The issues of the period were the Korean War, Cold War, Containment, and Civil Rights. Containment was the issue that was the umbrella for all foreign policy decisions as the United States did not want to allow the spread of Communism to other countries.

Republicans: Eisenhower&rsquos popularity was a huge platform, however how they landed on issues would need to be strategic. The Republicans played the middle and did not support the fringe of the party that favored isolationism and favored a different approach to containment which would take a more diplomatic role.

Democrats: Stevenson did not campaign on any of Truman&rsquos policies and instead went back to FDR and spoke of the New Deal and tried to put fear into the public that the Republicans would bring in a new depression. However, distancing himself from Truman would prove to be hard as the people of the United States were ready for a different party to be in charge.


American History: The Election of 1952

This week in our series, we look at the presidential election campaign of nineteen fifty-two. President Harry Truman decided not to seek re-election. The continuing war in Korea and economic problems at home had cost him the support of many Americans.

His Democratic Party needed a new candidate for president.

In the spring of nineteen fifty-two, Harry Truman offered his support to Adlai Stevenson. Stevenson, however, said he was not interested in any job except the one he had as governor of Illinois.

Someone asked what he would do if the Democratic Party chose him anyway as its presidential candidate. Stevenson jokingly answered that he would have to shoot himself.

So, President Truman and other party leaders discussed different candidates. Each one, however, seemed to have some political weakness.

The Republican Party was also discussing possible candidates. It was much easier for the Republicans to choose. Earlier, General Dwight Eisenhower had said he would be interested in running for president.

Eisenhower was the highly respected commander of Allied forces in Europe during World War Two. Many members of both parties supported “Ike,” as he was popularly known. Eisenhower agreed to campaign as a Republican.

His closest competitor for the Republican nomination was Robert Taft. Taft was a senator from Ohio and the son of a former president, William Howard Taft.

Senator Taft had strong support among Republicans for his conservative positions. But he did not receive enough votes at the party's national convention to defeat Eisenhower for the nomination.

In his acceptance speech, Eisenhower told the delegates:

DWIGHT EISENHOWER: "Ladies and Gentlemen, you have summoned me on behalf of millions of your fellow Americans to lead a great crusade -- for freedom in America and freedom in the world. I know something of the solemn responsibility of leading a crusade. I take up this task, therefore, in the spirit of deep obligation. Mindful of its burden and of its decisive importance, I accept your summons. I will lead this crusade."

Eisenhower chose Senator Richard Nixon of California as his running mate for vice president. Nixon was known for strongly opposing communism.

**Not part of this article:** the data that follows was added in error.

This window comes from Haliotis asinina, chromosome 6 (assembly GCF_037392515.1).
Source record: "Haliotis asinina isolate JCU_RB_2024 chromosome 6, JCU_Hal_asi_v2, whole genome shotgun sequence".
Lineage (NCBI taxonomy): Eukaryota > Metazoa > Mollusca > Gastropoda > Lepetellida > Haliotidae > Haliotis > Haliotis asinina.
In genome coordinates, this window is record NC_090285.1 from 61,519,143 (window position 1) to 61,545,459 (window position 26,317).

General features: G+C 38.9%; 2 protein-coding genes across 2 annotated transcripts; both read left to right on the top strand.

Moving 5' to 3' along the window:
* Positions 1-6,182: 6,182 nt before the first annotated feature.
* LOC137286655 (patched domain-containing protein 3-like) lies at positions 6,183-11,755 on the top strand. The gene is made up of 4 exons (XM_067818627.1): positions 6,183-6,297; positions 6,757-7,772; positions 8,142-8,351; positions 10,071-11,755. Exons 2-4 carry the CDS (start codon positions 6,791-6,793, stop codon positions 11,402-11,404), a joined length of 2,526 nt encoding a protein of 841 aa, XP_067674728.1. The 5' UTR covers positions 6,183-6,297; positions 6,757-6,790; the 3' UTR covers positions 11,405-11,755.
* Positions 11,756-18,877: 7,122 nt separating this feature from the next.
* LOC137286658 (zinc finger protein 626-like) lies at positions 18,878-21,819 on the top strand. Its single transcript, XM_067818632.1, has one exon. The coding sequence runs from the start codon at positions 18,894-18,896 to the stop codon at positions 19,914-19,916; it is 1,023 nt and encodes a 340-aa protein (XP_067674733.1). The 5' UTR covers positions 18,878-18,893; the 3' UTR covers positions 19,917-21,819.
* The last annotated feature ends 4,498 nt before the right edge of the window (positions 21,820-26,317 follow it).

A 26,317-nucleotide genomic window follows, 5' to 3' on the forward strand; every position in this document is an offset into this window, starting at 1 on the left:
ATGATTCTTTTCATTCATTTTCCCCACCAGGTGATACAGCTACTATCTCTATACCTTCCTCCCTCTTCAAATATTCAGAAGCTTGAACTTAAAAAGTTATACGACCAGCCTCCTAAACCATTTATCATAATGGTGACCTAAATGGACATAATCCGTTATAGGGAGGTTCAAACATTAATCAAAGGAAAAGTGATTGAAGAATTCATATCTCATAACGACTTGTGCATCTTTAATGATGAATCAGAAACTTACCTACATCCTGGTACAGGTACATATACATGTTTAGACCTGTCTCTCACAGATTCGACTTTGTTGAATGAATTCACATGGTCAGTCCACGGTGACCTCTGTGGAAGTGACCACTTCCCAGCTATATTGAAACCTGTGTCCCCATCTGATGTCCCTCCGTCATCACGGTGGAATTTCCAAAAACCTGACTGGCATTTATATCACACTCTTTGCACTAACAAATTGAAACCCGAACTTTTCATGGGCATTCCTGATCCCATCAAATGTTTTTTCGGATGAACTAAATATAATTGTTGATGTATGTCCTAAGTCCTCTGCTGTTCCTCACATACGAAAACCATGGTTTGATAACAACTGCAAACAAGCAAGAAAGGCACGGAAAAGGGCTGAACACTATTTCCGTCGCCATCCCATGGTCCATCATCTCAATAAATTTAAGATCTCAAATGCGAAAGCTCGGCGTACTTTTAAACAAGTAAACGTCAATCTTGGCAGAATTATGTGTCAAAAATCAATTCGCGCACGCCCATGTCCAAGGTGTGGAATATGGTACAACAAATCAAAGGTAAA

RICHARD NIXON: “I am holding in my hand a microfilm of very highly confidential secret State Department documents. These documents were fed out of the State Department, over ten years ago, by communists who were employees of that department and who were interested in seeing if these documents were sent to the Soviet Union, where the interests of the Soviet Union happened to be in conflict with those of the United States.”

Earlier, as a member of the House of Representatives, Richard Nixon had led the investigation of a former State Department official, Alger Hiss. Hiss was accused of helping to provide secret information to the Soviet Union. He denied the accusation and was never charged with spying. But he was tried and found guilty of lying to a grand jury and was sentenced to prison.

Democrats opened their presidential nominating convention in Chicago, Illinois, ten days after the Republicans closed theirs in the same city. Illinois Governor Adlai Stevenson welcomed the delegates, but still seemed like he did not want to run for president. That only made the delegates want him even more.

They were unable to choose a nominee on the first two votes. Then, on the third vote, a majority of the delegates chose Adlai Stevenson. And he accepted. He urged Democrats to campaign with honor.

ADLAI STEVENSON: “Let's talk sense to the American people. Let's tell them the truth, that there are no gains without pains, that we are now on the eve of great decisions, not easy decisions, like resistance when you're attacked, but a long, patient, costly struggle which alone can assure triumph over the great enemies of man — war, poverty, and tyranny — and the assaults upon human dignity which are the most grievous consequences of each.”

A political observer described the differences between Adlai Stevenson and Dwight Eisenhower this way: Stevenson was a man of thought. Eisenhower was a man of action.

The Republican Party hired an advertising agency to design a campaign to "sell" Eisenhower and Nixon to the American public.

ANNOUNCER IN COMMERCIAL: “The man from Abilene. Out of the heartland of America, out of this small frame house in Abilene, Kansas, came a man, Dwight D. Eisenhower. Through the crucial hour of historic D-Day, he brought us to the triumph and peace of V-E [Victory in Europe] Day. Now, another crucial hour in our history. The big question…”

MAN IN COMMERCIAL: “General, if war comes, is this country really ready?”

EISENHOWER: “It is not. We haven’t enough tanks for the fighting in Korea. It is time for a change.”

ANNOUNCER: “The nation, haunted by the stalemate in Korea, looks to Eisenhower. Eisenhower knows how to deal with the Russians. He has met Europe’s leaders, has got them working with us. Elect the Number One Man for the Number One Job of our time. November fourth, vote for peace. Vote for Eisenhower.”